This is a tale of bribery, arm-twisting and calling in favours. But it is not a scene from The Godfather, it's the biannual ritual of finding classroom placements for student teachers - a scramble that is increasingly causing anxiety, sleepless nights and bitten fingernails for both trainees and tutors.
For some it goes right down to the wire, others end up travelling miles to their placement, and the desperate are forced to take matters into their own hands.
Laura had a three-hour journey each way for her four-week placement last term. She is a PGCE primary student at Northumbria University in Newcastle, but was placed 50 miles away in rural Northumberland. Unable to drive, she had to rely on a bus provided by the university, which only reached her school after dropping off several other students. Eventually, the university agreed to put her and several other students up in a house nearer the school.
"There are a lot of universities competing for places in the area and it is quite rural so there are not a lot of schools," Laura says. "The PGCE is stressful enough anyway, but when you have this on top it makes it very hard."
Rachelle, a PGCE secondary student at St Martin's in Ambleside, in the Lake District, was offered a school an hour away. Childcare problems meant she ended up trying to find one nearer home, but the reaction she received was unexpected.
"One school just said they didn't want a student. I was a bit taken aback, as all these teachers have been students at one time and they all had to do placements," she says. Eventually, a local school did agree to take her.
James Williams, a lecturer in education at Sussex University in Brighton, admits he has resorted to desperate measures to persuade schools to take a trainee: negotiating discounts on textbooks for schools; offering free professional development sessions; and free middle manager training, one of his areas of expertise. "I feel like a bit of a prostitute, but you do what it takes to get a trainee in," he says. "We spend an inordinate amount of time trying to find places and pulling in favours, and some years it is an exceptionally tight squeeze. It is one of the biggest headaches we face."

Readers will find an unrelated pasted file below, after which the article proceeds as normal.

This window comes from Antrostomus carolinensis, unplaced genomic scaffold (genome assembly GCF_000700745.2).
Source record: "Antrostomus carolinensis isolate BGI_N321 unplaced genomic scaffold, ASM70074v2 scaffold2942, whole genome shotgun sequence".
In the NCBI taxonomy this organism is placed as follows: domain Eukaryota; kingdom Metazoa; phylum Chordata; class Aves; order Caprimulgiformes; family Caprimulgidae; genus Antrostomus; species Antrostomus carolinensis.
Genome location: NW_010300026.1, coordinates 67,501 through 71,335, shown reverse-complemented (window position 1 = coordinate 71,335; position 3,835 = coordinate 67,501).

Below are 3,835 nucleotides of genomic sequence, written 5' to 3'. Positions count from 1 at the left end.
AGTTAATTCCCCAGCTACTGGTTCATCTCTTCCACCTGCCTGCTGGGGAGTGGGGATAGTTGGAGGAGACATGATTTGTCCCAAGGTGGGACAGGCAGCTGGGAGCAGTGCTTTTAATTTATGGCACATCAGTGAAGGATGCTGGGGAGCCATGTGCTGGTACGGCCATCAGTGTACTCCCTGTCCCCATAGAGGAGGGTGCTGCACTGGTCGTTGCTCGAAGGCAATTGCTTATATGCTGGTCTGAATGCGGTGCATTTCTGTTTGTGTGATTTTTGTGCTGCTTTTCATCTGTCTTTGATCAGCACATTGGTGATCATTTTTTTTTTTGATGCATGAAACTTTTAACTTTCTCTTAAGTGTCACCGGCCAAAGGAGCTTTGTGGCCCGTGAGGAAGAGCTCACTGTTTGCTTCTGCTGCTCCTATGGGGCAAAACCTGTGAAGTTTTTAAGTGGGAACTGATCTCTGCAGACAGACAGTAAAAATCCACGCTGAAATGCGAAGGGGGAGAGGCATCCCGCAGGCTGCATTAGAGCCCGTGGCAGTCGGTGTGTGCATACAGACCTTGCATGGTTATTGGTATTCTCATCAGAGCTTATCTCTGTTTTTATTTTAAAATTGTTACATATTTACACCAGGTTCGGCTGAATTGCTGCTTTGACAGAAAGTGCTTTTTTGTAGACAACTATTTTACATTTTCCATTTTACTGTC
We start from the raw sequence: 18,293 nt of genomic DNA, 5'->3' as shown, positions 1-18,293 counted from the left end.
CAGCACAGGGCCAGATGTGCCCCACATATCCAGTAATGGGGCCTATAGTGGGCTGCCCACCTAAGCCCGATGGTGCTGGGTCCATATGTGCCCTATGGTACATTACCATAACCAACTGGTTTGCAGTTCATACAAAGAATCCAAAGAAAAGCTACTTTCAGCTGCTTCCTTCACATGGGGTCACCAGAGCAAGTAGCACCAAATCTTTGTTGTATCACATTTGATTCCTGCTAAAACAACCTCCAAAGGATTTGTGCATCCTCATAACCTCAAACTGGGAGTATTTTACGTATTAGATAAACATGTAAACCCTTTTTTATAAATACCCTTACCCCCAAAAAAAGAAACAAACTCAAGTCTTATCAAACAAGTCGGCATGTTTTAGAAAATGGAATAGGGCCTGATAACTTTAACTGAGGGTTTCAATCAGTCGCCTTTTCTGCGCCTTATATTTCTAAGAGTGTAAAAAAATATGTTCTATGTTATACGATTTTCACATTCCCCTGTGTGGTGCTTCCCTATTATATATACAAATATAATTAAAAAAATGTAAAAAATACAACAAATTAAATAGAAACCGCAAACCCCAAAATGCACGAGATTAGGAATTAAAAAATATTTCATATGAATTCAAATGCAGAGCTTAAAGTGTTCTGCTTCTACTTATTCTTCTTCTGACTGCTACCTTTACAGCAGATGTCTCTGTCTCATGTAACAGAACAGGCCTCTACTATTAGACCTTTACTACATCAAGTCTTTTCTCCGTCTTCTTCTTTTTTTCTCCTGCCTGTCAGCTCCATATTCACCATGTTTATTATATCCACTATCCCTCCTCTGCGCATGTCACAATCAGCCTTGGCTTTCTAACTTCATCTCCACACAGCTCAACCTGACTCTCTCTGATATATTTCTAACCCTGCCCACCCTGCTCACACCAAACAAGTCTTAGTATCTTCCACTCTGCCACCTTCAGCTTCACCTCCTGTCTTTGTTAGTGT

He says some schools fear a student teacher will have a detrimental effect on their pupils, while others may have taken on a newly qualified teacher and be reluctant to have a student as well.
Some responses James has received have surprised him. "One school I approached said we don't pay enough, and another head said to me, 'It's your job to train them, it's my job to employ them'."
Simon Asquith, partnership manager for initial teacher training at St Martin's, says he has seen a reduction in the number of places schools are prepared to offer student teachers in recent years. St Martin's, which has campuses in Lancaster, Carlisle, Ambleside and east London, is one of the largest providers of initial teacher training in England, with around 2,800 students.
"Very few schools are dropping out, but whereas last year they might have offered 10 places, this year it might only be seven," says Simon, who is also chairman of the Association for Partnership in Teacher Education, the umbrella body for teacher training providers and partner schools.
He says the increased pressure on schools, which includes ensuring they are ready for an Ofsted inspection at any time, means senior managers are reluctant to add to their already onerous burden by taking on students.
St Martin's pays secondary schools pound;50 a week and primaries between pound;30 and pound;55 to take a student teacher and cover monitoring and assessment work. On top of this, Simon has offered book vouchers to schools replying early with placement offers, as well as offering them professional development courses.